Daily News Analysis

National Human Rights Commission:

16th July, 2021 Polity

Context:

  • The National Human Rights Commission (NHRC) committee formed to investigate complaints of post-poll violence in West Bengal has recommended that cases of heinous crimes be transferred to the Central Bureau of Investigation (CBI).

About NHRC

  • It was established in 1993 under a legislation enacted by the Parliament, namely, the Protection of Human Rights Act, 1993.
  • It is a statutory body.
  • NHRC is a multi-member body, which consists of a Chairman and seven other members. Out of the seven members, three are ex-officio member.
  • President appoints the Chairman and members of NHRC on recommendation of high-powered committee headed by Prime Minister.
  • The Chairperson and the members of the NHRC are appointed for 5 years or until the age of 70 years, whichever is earlier.

 

Anti - Defection Law:

Context:

  • The Lok Sabha Secretariat has issued notices to three MPs under the anti-defection law.

 

Anti-Defection Law:

  • It defined three grounds of disqualification of MLAs
    • giving up party membership
    • going against party whip
    • Abstaining from voting.
  • The Tenth Schedule, which is popularly known as the Anti-defection Law, was added to the Constitution through the 52nd Constitutional Amendment Act, 1985.
  • An independent candidate joins the party after the election.
  • A nominated member joins a party six months after becoming an MP/MLA.
  • It allowed the formation of a new party or “merger” with other political party if not less than two-thirds of the party’s members commit to it.
  • The 91st Amendment also barred the appointment of defectors as Ministers until their disqualification period is over or they are re-elected.

 

Sedition Law:

  • A Supreme Court benchled by Chief Justice of India N.V. Ramana has agreed to examine a petition challenging the validity of section 124A (Sedition) of the Indian Penal Code.

About Section 124A:

  • It relates to the offence of sedition or exciting “disaffection” against the government.
  • It was first included in the Indian Penal Code in 1870 – 10 years after it was first enacted – ostensibly in response to the Wahabi movement in the 1860s.
  • The provision covers almost any form of expression: words, “either spoken or written”, signs, as well as “visible representation”.
  • It has at its foundation the belief that people are obligated to feel “affection” towards the government or else be punished.

Punishment for Sedition law:

  • It is non bailable offense.
  • The punishment can go from three years of imprisonment to life term.
  • Passport of the accused has to be surrendered.

Need of the sedition law:

  • It is needed to effectively combat anti-national, secessionist and terrorist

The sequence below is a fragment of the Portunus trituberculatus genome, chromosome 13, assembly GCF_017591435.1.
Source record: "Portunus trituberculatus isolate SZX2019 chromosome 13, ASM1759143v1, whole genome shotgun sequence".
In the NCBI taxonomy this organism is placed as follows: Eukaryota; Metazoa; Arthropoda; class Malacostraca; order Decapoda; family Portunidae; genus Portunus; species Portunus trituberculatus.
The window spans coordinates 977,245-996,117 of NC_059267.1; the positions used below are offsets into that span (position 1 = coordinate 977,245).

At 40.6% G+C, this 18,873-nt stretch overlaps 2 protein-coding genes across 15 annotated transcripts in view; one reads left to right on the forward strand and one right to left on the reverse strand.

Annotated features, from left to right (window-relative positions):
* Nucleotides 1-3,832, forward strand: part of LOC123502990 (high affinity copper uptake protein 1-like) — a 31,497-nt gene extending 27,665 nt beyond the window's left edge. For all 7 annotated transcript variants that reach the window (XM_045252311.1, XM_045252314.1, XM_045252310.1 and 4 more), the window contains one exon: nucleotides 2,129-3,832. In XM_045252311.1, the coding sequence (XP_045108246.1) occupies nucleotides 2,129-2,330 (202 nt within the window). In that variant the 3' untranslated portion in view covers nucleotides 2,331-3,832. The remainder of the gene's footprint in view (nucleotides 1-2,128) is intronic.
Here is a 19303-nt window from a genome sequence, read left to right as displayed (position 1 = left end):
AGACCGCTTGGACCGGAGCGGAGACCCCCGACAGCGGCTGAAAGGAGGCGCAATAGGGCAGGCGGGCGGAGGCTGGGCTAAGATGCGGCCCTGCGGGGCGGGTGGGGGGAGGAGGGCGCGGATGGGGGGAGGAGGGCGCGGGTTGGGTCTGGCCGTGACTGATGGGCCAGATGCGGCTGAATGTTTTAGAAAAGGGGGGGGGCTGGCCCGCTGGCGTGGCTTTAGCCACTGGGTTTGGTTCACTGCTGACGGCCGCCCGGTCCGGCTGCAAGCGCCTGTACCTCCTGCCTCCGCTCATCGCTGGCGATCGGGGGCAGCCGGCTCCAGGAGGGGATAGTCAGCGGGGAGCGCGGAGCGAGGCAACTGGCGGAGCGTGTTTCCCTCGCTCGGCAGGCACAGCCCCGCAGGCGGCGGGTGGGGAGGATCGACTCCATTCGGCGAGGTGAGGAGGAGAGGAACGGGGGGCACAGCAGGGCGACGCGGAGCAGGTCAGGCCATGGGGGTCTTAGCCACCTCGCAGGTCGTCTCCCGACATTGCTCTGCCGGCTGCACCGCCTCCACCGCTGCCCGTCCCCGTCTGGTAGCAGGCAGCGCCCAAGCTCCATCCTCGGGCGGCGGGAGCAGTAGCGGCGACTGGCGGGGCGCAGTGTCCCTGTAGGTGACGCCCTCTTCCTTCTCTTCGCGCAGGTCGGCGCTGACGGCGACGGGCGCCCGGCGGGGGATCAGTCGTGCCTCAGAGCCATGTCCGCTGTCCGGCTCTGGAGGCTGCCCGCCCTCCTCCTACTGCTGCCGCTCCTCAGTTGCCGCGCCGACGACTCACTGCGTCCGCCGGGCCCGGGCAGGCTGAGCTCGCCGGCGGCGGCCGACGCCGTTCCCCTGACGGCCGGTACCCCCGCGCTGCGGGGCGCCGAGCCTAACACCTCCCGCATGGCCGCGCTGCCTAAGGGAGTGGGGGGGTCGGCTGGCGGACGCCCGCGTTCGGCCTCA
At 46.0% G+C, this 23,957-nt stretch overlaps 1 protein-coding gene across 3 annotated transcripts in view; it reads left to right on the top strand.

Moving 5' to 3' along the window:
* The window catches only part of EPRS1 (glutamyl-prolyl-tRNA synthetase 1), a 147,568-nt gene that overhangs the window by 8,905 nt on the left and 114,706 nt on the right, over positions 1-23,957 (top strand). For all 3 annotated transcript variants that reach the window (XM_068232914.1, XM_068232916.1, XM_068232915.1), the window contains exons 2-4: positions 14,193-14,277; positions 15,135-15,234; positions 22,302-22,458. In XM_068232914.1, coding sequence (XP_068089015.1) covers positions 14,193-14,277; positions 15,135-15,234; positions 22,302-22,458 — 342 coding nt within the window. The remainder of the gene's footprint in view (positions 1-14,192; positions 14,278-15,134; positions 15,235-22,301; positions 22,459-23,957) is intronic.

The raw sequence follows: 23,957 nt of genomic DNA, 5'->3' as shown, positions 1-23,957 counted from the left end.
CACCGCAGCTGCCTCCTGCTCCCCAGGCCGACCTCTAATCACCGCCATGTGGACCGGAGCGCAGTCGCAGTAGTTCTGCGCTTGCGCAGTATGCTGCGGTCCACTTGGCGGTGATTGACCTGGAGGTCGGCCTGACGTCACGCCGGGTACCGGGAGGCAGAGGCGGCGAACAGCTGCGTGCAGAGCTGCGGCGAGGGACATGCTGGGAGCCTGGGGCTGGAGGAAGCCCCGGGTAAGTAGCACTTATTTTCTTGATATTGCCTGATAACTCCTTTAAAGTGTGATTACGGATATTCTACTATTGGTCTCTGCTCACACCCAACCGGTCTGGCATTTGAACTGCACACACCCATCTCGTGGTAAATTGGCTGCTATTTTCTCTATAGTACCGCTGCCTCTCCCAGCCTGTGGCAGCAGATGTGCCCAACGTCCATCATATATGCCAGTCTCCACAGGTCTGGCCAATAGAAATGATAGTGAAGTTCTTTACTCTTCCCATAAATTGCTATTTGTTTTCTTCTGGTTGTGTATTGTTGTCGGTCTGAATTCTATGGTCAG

• 'Government established by law' is the visible symbol of the State. The very existence of the State will be in jeopardy if the Government established by law is subverted. Hence, there is need for sedition law.
  • Sedition law is needed to maintain the public or In a developing country, challenges arise from within and outside the environment, which threatens the democratic polity of country.
  • Indian geographical position has terrorist nations nearby. Without having an effective law like sedition, it will be difficult to deal with their propaganda war.

Disadvantages:

  • Impedes on multiple human rights such as freedom of expression, the freedoms of association and assembly, and the right to a fair trial.
  • Elements of the offence are vague and over-broad, are open to subjective interpretations.
  • The vagueness in its text has also allowed sedition to be misused against political activists, human rights defenders and other individuals exercising or demanding their constitutional rights.
  • It leaves the door open to selective prosecution and interpretation, based on discriminatory policies of government officials and the personal predilections of judges.

Court Verdict:

  • Kedar Nath Singh Vs State of Bihar 1962: Only those speeches, which incite direct violence or threat to public order, can be tried under sedition law. Supreme Court upheld the constitutional validity of sedition law.
  • Indra Das vs. State of Assam & Arup Bhuyan vs. State of Assam: Advocating revolution or overthrow of government is not sedition. There should be imminent incite to violence for a speech to be sedition.
  • Maneka Gandhi case, 1978: Criticism against the govt policies which doesn’t incite the people are within the purview of freedom of speech.
  • Balwant Singh Case: Mere sloganeering or threat to Indian sovereignty through public speeches does not entitle sedition unless there is clear call for imminent violence. Incitement rather than advocacy is the critical element for sedition law.

Way Forward:

  • Needs to develop a liberal polity, which considers slogans by the youth not sedition. Focus should be on the fulfilling the aspirations of the society than curbing the voice of youth using sedition law.
  • Amendments need to be brought to make sedition law more compartmentalised than vague.
  • Prior approval of government can be made necessary before filing a sedition complaint.
  • The law needs to be amended to ensure that unless there is an imminent call for violence, no charges of sedition are registered.